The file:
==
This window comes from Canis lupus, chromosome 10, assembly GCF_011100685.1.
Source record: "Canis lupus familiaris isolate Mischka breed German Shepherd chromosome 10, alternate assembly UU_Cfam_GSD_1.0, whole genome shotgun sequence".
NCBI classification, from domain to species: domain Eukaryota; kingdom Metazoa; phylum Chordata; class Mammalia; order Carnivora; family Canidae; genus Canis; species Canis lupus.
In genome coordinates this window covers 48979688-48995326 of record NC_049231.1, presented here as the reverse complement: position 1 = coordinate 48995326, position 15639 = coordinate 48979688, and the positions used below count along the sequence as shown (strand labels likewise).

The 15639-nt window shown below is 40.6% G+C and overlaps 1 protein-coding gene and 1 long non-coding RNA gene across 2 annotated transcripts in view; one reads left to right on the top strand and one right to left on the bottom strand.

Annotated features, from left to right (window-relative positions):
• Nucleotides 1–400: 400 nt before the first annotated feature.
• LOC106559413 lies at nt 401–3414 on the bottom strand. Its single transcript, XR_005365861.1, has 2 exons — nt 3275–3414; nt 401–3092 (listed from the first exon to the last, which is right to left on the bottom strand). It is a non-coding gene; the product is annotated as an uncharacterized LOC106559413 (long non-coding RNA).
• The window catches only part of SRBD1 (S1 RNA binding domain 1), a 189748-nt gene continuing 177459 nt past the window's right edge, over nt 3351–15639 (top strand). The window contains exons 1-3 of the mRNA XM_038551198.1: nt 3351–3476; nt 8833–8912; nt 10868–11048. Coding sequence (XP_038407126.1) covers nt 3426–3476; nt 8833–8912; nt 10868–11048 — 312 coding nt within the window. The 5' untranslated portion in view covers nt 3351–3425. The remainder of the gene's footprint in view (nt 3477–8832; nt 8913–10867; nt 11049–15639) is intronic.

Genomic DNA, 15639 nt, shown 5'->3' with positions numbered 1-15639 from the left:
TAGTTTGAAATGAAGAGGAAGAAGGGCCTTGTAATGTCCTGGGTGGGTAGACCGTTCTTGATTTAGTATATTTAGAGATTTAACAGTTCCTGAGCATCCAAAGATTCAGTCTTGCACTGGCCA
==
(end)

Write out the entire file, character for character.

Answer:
This window comes from Canis lupus, chromosome 10, assembly GCF_011100685.1.
Source record: "Canis lupus familiaris isolate Mischka breed German Shepherd chromosome 10, alternate assembly UU_Cfam_GSD_1.0, whole genome shotgun sequence".
NCBI classification, from domain to species: domain Eukaryota; kingdom Metazoa; phylum Chordata; class Mammalia; order Carnivora; family Canidae; genus Canis; species Canis lupus.
In genome coordinates this window covers 48979688-48995326 of record NC_049231.1, presented here as the reverse complement: position 1 = coordinate 48995326, position 15639 = coordinate 48979688, and the positions used below count along the sequence as shown (strand labels likewise).

The 15639-nt window shown below is 40.6% G+C and overlaps 1 protein-coding gene and 1 long non-coding RNA gene across 2 annotated transcripts in view; one reads left to right on the top strand and one right to left on the bottom strand.

Annotated features, from left to right (window-relative positions):
• Nucleotides 1–400: 400 nt before the first annotated feature.
• LOC106559413 lies at nt 401–3414 on the bottom strand. Its single transcript, XR_005365861.1, has 2 exons — nt 3275–3414; nt 401–3092 (listed from the first exon to the last, which is right to left on the bottom strand). It is a non-coding gene; the product is annotated as an uncharacterized LOC106559413 (long non-coding RNA).
• The window catches only part of SRBD1 (S1 RNA binding domain 1), a 189748-nt gene continuing 177459 nt past the window's right edge, over nt 3351–15639 (top strand). The window contains exons 1-3 of the mRNA XM_038551198.1: nt 3351–3476; nt 8833–8912; nt 10868–11048. Coding sequence (XP_038407126.1) covers nt 3426–3476; nt 8833–8912; nt 10868–11048 — 312 coding nt within the window. The 5' untranslated portion in view covers nt 3351–3425. The remainder of the gene's footprint in view (nt 3477–8832; nt 8913–10867; nt 11049–15639) is intronic.

Genomic DNA, 15639 nt, shown 5'->3' with positions numbered 1-15639 from the left:
TAGTTTGAAATGAAGAGGAAGAAGGGCCTTGTAATGTCCTGGGTGGGTAGACCGTTCTTGATTTAGTATATTTAGAGATTTAACAGTTCCTGAGCATCCAAAGATTCAGTCTTGCACTGGCCA